What Would William Apess Do? (3/09/2018)
I want to thank those of you who have donated to the Historical Marker commemorating William Apess’ 1798 birth in the town of Colrain, Massachusetts. I want to briefly explain how I first came upon the idea for this marker and why I think it is so important.
I first came to Colrain in the summer of 2013 to begin research on a biography of Apess I was planning to write. The project was still somewhat shapeless and wide open before me, but I thought any effort to understand his life might begin by going to the place where, according to his own memoir (the 1829 A Son of the Forest), he was born. I make this qualification, “according to his memoir,” because, at least as far as I can find in the extensive archival research I have conducted since, there is no other record of William Apess’ birth. Anishinaabe historian Jean O’Brien points out that, by the close of the eighteenth century, neither minister nor town clerk “took care to record the beginnings and ends of Indian lives.” This negligence contributed to the overall sense that Native people were somehow vanishing, fading from the landscape “like snow in springtime” as many historians of the era liked to say. Still, I thought that in the place of Apess’ birth I might find some trace of his existence.
So began a diligent search, scanning the names on cracked and moss covered tombstones, checking old property maps and deeds, combing through every book and document in the town library. I was surprised at the energy and enthusiasm with which this tiny little town of about 2,000 souls had curated its own history. There are two long shelves in the library devoted to both published and unpublished works recalling in florid prose Colrain’s progress from a backwoods settlement on the frontier of colonial expansion to the rustic, small scale, agricultural/mill hamlet it remains today.
These histories, in the timbre of the times, glorified the spirit of the hearty settler while painting indigenous identity as an ever-present “savage” threat, skulking about the shadows of Colrain’s cleared perimeter. Such representations pretty much foreclosed on the possibility of Native people living within the town itself as participating members of the community. And yet this was clearly the case. The Apess’ were neither invaders nor intruders. Like many Native families of the time, they were simply a young couple in 1798 looking for a way to eke out a living in an economic and cultural environment that did not much welcome their presence.
When I finally did come across a reference to the Apes name (as it was spelled then), it was not in any of the town histories or promotional materials. Among the final entries of a frayed old record book in the Town Clerk’s office, labeled Buckland, Colrain, Montague Vital Records, is a brief section set aside for NEGROES. Here is recorded the death of a son born to one “William Apes (an Indian),” a victim of the dysentery epidemic that swept through the town in 1803. This would have been a younger half-brother to Apess, born most likely after Apess’ parents parted ways sometime around 1802.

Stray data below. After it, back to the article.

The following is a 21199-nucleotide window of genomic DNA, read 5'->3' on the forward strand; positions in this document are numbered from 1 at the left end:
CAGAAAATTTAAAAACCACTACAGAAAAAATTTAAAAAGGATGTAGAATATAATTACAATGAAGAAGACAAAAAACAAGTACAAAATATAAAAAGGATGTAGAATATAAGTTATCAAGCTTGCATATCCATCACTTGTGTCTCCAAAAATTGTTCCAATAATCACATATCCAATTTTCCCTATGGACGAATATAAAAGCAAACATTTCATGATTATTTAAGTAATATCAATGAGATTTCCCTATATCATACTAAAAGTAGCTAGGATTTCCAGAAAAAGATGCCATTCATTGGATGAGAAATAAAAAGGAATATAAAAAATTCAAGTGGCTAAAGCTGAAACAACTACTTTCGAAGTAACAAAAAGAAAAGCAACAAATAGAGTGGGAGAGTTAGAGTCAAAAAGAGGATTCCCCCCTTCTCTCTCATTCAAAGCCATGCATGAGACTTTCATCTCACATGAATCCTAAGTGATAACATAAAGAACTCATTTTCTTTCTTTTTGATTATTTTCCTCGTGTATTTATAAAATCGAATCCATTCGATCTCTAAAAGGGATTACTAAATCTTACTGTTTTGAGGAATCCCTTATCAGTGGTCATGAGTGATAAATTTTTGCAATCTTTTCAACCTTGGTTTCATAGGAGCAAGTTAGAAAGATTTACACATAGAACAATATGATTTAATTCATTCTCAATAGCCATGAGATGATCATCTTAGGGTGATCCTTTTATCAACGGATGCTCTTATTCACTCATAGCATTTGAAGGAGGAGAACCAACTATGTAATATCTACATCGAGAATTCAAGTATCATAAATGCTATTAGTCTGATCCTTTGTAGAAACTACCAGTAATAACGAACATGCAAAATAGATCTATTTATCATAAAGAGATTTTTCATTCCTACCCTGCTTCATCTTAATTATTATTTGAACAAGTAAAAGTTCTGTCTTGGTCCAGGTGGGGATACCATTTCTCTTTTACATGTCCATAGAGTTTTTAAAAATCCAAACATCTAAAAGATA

It was clear to me that William Apess was Colrain’s most famous and historically significant native son. And yet there was no indication that he had ever lived there, no trace of his birth, and certainly no mention of how he began his ministry here, two decades later, as an ambitious young proselytizer for the Methodist church. As is often the case when dealing with indigenous presence in the U.S., Apess’ memory has been scoured from the landscape, replaced with cigar store Indian type representations that still stand watch today over Route 2 (referred to by the state highway system as “The Mohawk Trail), a stone’s throw from the place of Apess’ birth.
Colrain, itself, has been eager to correct this erasure and when I went there to speak about Apess a few years back, I was roundly welcomed for my efforts. Last July I approached the town selectmen about putting up a marker and they voted unanimously in favor. Placing an Historic Marker to honor Apess’ life and contributions is a small but significant step towards locating Native presence on the landscape, in a manner respectful of the complexity and purpose of those lives that history, up until this point, has relegated to its shadows.
So thank you all for your generous contributions and please continue to spread the word. Check the Image Gallery tab on this page for a photo-documentary of some of my findings here, and keep asking of yourself and others, What Would Apess Do?